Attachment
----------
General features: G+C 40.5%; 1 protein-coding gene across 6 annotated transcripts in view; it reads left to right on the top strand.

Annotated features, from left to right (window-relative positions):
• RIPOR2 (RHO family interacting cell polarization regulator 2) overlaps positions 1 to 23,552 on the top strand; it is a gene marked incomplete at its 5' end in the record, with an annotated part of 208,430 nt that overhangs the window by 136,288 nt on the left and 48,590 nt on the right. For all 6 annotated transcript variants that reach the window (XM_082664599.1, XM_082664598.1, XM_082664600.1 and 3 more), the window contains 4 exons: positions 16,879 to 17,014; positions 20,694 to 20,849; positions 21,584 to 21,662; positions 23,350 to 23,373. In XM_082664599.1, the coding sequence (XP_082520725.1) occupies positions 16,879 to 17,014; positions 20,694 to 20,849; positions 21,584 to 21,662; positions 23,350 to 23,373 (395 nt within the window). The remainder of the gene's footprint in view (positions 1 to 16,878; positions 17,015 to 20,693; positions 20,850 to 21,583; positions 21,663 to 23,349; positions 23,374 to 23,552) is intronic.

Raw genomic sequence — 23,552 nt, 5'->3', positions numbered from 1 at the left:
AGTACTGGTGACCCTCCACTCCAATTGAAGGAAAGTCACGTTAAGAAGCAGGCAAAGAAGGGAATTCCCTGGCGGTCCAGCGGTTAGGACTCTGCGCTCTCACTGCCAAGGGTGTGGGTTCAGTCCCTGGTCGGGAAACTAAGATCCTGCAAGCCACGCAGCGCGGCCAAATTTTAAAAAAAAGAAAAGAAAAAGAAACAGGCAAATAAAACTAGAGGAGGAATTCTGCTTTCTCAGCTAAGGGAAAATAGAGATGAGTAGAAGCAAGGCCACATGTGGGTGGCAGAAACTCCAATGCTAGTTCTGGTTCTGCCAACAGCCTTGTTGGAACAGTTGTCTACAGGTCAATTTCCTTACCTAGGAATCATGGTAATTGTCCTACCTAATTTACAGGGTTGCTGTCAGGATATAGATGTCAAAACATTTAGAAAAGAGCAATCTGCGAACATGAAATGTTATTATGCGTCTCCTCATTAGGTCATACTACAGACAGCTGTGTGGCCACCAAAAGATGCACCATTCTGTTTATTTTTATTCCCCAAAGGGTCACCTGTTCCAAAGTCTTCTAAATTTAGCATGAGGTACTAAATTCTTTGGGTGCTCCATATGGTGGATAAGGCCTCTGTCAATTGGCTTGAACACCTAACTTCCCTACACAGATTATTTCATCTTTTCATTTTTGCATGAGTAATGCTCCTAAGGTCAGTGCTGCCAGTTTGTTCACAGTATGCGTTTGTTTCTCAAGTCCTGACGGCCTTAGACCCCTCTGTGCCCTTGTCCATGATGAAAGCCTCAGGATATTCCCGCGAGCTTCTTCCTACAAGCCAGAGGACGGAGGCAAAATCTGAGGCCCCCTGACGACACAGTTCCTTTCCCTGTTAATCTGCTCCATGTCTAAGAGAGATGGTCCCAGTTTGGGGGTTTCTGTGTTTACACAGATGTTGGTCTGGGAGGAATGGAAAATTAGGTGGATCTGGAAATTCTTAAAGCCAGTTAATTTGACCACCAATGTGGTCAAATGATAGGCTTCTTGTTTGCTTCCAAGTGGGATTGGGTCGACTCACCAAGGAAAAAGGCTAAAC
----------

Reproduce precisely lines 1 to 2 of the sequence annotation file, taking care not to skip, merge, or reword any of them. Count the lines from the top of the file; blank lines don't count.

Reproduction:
General features: G+C 40.5%; 1 protein-coding gene across 6 annotated transcripts in view; it reads left to right on the top strand.

Annotated features, from left to right (window-relative positions):